What can you see?
The large aperture of the Explore Scientific 12″ Ultra Light Dobsonian makes it an excellent choice for observing deep-sky objects. Under dark skies, you’ll have no issue viewing thousands of galaxies and discerning details like spiral arms and dust lanes in objects such as M51 and M82, as well as resolving individual stars in the Andromeda Galaxy and even observing extragalactic globular clusters. However, under light-polluted skies, galaxies will mostly appear as washed-out smudges, making the portability of the 12″ Ultra Light Dobsonian a significant advantage so you can use it where it works best – under dark skies far away from city light pollution, or at least the worst of it.
The Explore Scientific 12″ Ultra Light Dobsonian also resolves detail in numerous planetary nebulae, displaying captivating green, blue, or yellow-gold colours and intricate details. These nebulae are so bright that they look impressive even under suburban and city skies. Some, like the Blinking Planetary Nebula, have easily visible white dwarfs in their centres as well, while others do not. Emission nebulae such as Orion and the Lagoon appear stunning with the 12″ Ultra Light Dobsonian, particularly under dark skies and with a UHC filter. On perfect nights, you can barely discern the famed Pillars of Creation within the Eagle Nebula, M16, too. With the 12″ Ultra Light Dobsonian, you’ll also have the opportunity to resolve many of the globular star clusters scattered about the night sky, such as M13 and M15, into individual stars at high magnification. And even under city skies, you can observe plenty of open star clusters, many of which showcase hundreds of colourful stars.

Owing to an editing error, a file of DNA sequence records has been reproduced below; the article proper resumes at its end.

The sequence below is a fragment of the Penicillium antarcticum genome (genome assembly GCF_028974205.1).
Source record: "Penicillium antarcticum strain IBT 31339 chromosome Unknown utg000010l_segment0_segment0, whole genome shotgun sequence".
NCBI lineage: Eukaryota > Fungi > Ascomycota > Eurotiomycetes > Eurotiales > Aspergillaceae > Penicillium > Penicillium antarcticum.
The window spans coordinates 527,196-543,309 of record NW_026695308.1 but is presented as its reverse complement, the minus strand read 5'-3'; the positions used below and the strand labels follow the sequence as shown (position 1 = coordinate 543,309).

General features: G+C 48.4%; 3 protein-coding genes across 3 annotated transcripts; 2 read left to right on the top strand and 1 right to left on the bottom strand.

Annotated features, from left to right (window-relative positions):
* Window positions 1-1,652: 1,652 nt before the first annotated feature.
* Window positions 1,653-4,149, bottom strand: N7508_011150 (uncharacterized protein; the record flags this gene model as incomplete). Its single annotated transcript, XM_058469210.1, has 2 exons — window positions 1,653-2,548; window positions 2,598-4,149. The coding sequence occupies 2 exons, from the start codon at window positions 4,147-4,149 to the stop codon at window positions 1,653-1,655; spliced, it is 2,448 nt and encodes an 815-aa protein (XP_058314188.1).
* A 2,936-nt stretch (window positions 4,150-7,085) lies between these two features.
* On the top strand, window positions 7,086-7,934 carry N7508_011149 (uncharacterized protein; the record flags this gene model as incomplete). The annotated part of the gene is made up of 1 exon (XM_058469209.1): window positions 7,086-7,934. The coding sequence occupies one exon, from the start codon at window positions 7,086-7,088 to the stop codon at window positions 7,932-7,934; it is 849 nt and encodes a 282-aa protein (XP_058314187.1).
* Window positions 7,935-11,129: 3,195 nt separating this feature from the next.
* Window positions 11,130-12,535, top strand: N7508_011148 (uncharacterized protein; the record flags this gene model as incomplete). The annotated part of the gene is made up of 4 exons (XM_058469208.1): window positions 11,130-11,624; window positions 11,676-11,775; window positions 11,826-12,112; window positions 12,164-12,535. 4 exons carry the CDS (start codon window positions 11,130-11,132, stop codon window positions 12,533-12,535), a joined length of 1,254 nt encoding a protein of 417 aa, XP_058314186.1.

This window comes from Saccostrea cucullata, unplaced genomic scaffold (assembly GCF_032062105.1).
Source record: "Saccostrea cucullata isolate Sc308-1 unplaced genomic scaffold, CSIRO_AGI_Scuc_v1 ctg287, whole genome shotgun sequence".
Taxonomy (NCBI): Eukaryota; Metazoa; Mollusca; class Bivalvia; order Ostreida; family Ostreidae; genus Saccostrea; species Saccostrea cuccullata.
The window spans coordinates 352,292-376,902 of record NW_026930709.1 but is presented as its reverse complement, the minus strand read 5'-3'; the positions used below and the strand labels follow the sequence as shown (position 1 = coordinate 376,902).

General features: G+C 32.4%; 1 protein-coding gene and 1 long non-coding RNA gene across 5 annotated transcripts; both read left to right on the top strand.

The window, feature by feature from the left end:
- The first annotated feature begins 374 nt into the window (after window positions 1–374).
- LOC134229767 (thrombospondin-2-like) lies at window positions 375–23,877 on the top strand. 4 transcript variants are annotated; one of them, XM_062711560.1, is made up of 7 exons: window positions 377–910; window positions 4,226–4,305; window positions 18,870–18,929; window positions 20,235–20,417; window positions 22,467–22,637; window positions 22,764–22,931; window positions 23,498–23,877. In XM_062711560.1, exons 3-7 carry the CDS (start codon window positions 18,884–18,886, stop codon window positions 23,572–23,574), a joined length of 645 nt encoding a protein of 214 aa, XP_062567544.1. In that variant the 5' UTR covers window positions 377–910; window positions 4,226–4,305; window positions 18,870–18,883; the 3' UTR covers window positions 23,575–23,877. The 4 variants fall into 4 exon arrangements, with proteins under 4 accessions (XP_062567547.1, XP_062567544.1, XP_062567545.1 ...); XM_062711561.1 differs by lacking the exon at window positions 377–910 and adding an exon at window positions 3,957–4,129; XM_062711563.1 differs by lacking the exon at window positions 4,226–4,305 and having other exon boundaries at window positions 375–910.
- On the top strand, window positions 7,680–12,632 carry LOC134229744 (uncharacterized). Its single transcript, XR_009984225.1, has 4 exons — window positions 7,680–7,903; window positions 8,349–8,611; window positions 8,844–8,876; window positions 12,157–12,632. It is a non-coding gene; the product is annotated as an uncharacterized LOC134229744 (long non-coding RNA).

A high-quality 12″ Dobsonian is also ideal for observing the Moon and planets. You can expect to resolve the phases of Mercury and Venus, the ice caps and dark markings on Mars, and countless details on the Moon. Jupiter’s cloud belts and Great Red Spot appear stunning, and you can easily resolve its moons’ disks when seeing allows, along with their shadows during transits and even some features on Ganymede and Io. Saturn’s rings and the Cassini Division within are breathtaking, and the Encke Gap in the rings is also visible under very good conditions. Saturn’s cloud bands and a blue-grey polar region, home to the planet’s hexagonal polar storms, are visible. About half a dozen of Saturn’s moons can be seen alongside the ringed planet, with Titan appearing larger than a point source and displaying a golden-yellow hue.
Under optimal conditions, Uranus’ greenish disk may exhibit subtle cloud markings, and its four brightest moons—Ariel, Umbriel, Oberon, and Titania—are faintly visible with the 12″ Ultra Light. Neptune, with half the angular size and fainter than Uranus, is clearly resolved as a bluish disk, and its largest moon, Triton, is more easily seen than Uranus’ moons due to its larger size and more reflective surface. Pluto can also be glimpsed as a faint, star-like point under dark skies with an instrument of this aperture.